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Geoscientific Model Development An interactive open-access journal of the European Geosciences Union
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Discussion papers
https://doi.org/10.5194/gmd-2019-310
© Author(s) 2019. This work is distributed under
the Creative Commons Attribution 4.0 License.
https://doi.org/10.5194/gmd-2019-310
© Author(s) 2019. This work is distributed under
the Creative Commons Attribution 4.0 License.

Submitted as: model evaluation paper 25 Nov 2019

Submitted as: model evaluation paper | 25 Nov 2019

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This discussion paper is a preprint. It is a manuscript under review for the journal Geoscientific Model Development (GMD).

WRF-Chem v3.9 simulations of the East Asian dust storm in May 2017: modeling sensitivities to dust emission and dry deposition schemes

Yi Zeng1,2, Minghuai Wang1,2, Chun Zhao3, Siyu Chen4, Zhoukun Liu1,2, Xin Huang1,2, and Yang Gao5 Yi Zeng et al.
  • 1Institute for Climate and Global Change Research and School of Atmospheric Sciences, Nanjing University, 210023 Nanjing, China
  • 2Joint International Research Laboratory of Atmospheric and Earth System Sciences & Institute for Climate and Global Change Research, Nanjing University, China
  • 3School of Earth and Space Sciences, University of Science and Technology of China, Hefei, 230026, China
  • 4Key Laboratory for Semi-Arid Climate Change of the Ministry of Education, College of Atmospheric Sciences, Lanzhou University, Lanzhou,730000, China
  • 5Key Laboratory of Marine Environment and Ecology, Ministry of Education/Institute for Advanced Ocean Study, Ocean University of China, and Qingdao National Laboratory for Marine Science and Technology, Qingdao, 266100, China

Abstract. Dust aerosol plays an important role in the radiative budget and hydrological cycle, but large uncertainties remain for simulating dust emission and dry deposition processes in models. In this study, we investigated dust simulation sensitivity to two dust emission schemes and three dry deposition schemes using Weather Research and Forecasting model coupled with chemistry (WRF-Chem). Results showed that simulated dust loading is very sensitive to different dry deposition schemes, with the relative difference of dust loading using different dry deposition schemes range from 20 %–116 %. Two dust emission schemes are found to produce significantly different spatial distribution of dust loading. The difference of dry deposition velocity in different dry deposition schemes comes from the parameterization of collection efficiency from impaction and rebound effect. An optimal combination of dry deposition scheme and dust emission scheme has been identified to best simulate the dust storm in comparison with observation and to include better physical treatment of dust emission and surface collection processes. The optimal dry deposition scheme accounts for the rebound effect and the collection efficiency from impaction changes with the land use categories and therefore has a better physical treatment of dry deposition velocity. Our results highlight the importance of dry deposition schemes for dust simulation.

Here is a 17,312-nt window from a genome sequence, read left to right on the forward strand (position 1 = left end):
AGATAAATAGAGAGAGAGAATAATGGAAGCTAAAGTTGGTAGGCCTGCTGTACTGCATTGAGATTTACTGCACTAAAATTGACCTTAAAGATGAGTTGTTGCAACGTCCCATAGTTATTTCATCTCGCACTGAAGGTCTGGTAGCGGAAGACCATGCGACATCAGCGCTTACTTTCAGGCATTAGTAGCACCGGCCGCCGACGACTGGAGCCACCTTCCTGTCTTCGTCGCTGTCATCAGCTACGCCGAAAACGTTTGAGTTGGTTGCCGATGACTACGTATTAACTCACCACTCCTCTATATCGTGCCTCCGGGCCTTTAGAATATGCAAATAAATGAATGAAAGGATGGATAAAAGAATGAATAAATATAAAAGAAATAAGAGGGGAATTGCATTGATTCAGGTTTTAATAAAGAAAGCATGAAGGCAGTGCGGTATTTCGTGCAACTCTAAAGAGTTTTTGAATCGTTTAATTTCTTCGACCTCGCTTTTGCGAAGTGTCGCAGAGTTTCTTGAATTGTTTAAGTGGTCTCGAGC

Yi Zeng et al.
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Model code and software

WRF-Chem source code NCAR http://www2.mmm.ucar.edu/wrf/users/download/get_sources.html

Yi Zeng et al.
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Short summary
Dust aerosol can impact many processes of the earth system, but large uncertainties still remain in dust simulations. In this study, we investigated dust simulation sensitivity to two dust emission schemes and three dry deposition schemes using WRF-Chem. An optimal combination of dry deposition scheme and dust emission scheme has been identified to best simulate the dust storm in comparison with observation. Our results highlight the importance of dry deposition schemes for dust simulation.
Dust aerosol can impact many processes of the earth system, but large uncertainties still remain...
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